There is still a lot of confusion out there as to what RSS feeds do, how they are read, and what they are useful for. So, we decided to clear up the confusion with this Tuesday Tech Tip and maybe even give you some ideas on how you can use them yourself.
What RSS Does
Say you have a number of sites you visit semi-frequently. Usually the main reason you’d visit a site on a regular basis is to obtain new information. Where RSS can come in, is that it will actually take all the new information from these sites, check them for updates every few minutes, then deliver them to you either in your email inbox or in an RSS reader, categorized by the site they came from.
How It Works
There are a number of different RSS reader applications that you would then use to add a list of “feeds” of the websites you want to get updates from. Just about every website out there will naturally have a feed to pull information from, and when your RSS reader finds something new, it will pull the new updates for you to read.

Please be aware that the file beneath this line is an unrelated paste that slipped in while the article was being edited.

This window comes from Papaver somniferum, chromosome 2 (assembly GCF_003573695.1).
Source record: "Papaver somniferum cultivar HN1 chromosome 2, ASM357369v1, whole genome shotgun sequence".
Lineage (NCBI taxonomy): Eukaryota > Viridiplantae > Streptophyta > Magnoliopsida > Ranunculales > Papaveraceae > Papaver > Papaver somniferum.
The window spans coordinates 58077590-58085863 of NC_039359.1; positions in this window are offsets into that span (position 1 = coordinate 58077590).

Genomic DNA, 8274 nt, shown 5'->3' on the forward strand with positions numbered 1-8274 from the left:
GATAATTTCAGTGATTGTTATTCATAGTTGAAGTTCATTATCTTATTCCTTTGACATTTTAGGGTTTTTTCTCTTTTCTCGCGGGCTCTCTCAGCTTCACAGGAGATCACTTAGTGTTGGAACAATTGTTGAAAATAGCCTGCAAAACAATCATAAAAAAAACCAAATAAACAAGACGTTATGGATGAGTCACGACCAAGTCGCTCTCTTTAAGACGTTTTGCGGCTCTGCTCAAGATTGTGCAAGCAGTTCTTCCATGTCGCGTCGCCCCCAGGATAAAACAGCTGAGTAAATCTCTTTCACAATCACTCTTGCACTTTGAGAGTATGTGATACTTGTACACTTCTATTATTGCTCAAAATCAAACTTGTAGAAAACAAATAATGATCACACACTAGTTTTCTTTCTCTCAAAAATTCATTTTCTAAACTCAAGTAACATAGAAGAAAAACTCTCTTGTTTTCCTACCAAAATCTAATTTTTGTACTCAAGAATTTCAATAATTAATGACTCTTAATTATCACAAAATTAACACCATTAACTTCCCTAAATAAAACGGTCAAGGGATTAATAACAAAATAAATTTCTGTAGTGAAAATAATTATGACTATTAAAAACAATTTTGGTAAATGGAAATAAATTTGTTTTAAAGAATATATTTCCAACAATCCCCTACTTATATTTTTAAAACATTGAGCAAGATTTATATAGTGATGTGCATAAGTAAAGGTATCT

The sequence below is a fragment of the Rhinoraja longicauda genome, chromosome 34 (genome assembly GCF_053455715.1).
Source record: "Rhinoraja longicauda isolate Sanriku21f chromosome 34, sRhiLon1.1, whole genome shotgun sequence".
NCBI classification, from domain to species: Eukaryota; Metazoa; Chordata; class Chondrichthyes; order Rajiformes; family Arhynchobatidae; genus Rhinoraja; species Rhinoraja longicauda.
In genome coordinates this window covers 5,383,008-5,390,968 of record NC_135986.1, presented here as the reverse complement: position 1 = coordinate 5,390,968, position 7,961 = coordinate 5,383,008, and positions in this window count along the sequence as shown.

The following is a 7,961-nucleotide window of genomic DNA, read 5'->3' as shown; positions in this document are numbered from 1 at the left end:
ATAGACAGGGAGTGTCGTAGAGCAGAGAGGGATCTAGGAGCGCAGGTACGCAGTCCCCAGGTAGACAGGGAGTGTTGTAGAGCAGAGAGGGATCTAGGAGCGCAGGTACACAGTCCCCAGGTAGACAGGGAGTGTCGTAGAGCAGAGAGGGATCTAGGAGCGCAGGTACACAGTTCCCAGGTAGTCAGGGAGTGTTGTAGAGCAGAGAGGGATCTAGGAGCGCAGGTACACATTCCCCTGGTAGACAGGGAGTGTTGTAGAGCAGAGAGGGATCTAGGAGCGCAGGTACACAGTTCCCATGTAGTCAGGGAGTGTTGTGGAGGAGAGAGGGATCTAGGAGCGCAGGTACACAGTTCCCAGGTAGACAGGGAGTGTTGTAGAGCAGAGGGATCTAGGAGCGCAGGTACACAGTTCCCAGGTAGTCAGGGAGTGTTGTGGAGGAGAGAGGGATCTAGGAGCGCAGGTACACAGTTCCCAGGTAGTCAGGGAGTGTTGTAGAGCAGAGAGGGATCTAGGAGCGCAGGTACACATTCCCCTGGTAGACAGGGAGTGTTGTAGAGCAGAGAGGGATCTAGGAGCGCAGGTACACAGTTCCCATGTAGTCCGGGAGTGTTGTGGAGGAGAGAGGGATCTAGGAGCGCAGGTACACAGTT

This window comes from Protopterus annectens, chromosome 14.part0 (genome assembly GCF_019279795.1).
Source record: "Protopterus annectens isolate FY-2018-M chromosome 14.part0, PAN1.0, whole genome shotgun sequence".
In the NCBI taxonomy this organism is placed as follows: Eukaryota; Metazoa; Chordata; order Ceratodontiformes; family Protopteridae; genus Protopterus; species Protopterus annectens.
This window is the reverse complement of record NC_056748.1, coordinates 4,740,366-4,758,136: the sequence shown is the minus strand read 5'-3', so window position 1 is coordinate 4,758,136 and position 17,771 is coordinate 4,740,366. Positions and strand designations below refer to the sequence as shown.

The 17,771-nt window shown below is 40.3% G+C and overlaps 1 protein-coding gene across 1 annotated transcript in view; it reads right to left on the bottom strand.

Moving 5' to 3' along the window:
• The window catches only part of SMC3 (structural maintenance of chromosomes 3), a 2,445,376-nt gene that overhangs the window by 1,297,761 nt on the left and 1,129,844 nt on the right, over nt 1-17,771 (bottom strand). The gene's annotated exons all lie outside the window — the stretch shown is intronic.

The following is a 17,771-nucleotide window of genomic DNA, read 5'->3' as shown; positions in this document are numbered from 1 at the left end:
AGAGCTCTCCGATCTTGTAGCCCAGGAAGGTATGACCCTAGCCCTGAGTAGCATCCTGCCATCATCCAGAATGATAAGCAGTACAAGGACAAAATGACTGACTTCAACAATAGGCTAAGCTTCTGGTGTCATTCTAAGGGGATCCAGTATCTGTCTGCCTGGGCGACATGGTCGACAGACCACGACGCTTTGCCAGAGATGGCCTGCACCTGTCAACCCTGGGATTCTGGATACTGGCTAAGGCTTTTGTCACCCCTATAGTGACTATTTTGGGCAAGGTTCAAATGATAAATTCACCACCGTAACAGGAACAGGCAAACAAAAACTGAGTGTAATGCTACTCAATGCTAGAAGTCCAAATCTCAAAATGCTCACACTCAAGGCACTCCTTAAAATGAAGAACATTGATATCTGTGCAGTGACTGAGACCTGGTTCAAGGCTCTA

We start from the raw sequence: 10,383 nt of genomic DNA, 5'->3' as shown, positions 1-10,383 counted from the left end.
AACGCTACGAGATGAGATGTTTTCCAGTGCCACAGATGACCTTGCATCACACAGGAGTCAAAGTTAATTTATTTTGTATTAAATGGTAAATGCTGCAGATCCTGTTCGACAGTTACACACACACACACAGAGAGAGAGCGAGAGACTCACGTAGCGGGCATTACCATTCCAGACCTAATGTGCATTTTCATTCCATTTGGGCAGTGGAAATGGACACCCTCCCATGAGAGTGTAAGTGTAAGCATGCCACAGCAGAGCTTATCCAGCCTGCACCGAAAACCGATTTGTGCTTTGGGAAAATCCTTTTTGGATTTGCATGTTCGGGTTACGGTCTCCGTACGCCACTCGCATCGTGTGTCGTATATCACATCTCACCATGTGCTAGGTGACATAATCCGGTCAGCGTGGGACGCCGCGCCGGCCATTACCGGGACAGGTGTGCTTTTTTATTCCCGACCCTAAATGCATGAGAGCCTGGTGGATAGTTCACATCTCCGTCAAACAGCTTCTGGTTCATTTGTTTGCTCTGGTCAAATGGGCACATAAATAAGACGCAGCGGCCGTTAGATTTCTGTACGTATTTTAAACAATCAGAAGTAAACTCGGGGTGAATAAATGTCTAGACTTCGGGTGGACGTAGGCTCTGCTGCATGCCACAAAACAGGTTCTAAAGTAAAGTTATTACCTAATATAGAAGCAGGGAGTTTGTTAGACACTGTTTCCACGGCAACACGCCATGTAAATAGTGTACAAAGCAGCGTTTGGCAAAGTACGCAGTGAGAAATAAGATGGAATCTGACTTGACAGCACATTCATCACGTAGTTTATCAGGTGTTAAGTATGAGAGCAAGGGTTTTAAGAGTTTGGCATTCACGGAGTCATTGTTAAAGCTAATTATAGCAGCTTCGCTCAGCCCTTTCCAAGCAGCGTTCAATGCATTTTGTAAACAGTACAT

What You Need
All you need is an RSS feed reader, and luckily there are a lot of free ones out there, and now there are web-based ones as well that you can use instead of having to download an actual application. We suggest http://www.google.com/reader.
Once you have your RSS feed reader ready to go, look out for websites that have the RSS icon (looks like this: ). Clicking the icon will give you the link you need to paste into your RSS feed reader. If you don’t see the icon, another way to get an RSS feed for a website is to go to Feedburner and put in the URL for the website where it says “Burn a feed right this instant”. This will create an RSS feed link for the website you want to keep updated on that you can then plug into the feed reader.
Hopefully this clears up any confusion you may have had about RSS feeds. Reading an RSS feed is sort of like reading your news feed on Facebook or Twitter — only it’s taking updates from your favorite websites instead, consolidating them and saving you a ton of time!
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